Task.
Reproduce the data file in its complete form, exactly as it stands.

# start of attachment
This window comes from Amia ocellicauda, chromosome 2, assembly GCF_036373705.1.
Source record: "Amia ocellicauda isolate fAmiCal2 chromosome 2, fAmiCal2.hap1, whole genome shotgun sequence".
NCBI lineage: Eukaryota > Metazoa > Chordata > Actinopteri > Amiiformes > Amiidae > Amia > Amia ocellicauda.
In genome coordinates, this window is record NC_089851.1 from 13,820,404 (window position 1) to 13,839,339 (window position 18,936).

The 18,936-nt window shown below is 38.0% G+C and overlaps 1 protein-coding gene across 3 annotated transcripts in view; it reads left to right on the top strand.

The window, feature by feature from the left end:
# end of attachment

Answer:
This window comes from Amia ocellicauda, chromosome 2, assembly GCF_036373705.1.
Source record: "Amia ocellicauda isolate fAmiCal2 chromosome 2, fAmiCal2.hap1, whole genome shotgun sequence".
NCBI lineage: Eukaryota > Metazoa > Chordata > Actinopteri > Amiiformes > Amiidae > Amia > Amia ocellicauda.
In genome coordinates, this window is record NC_089851.1 from 13,820,404 (window position 1) to 13,839,339 (window position 18,936).

The 18,936-nt window shown below is 38.0% G+C and overlaps 1 protein-coding gene across 3 annotated transcripts in view; it reads left to right on the top strand.

The window, feature by feature from the left end: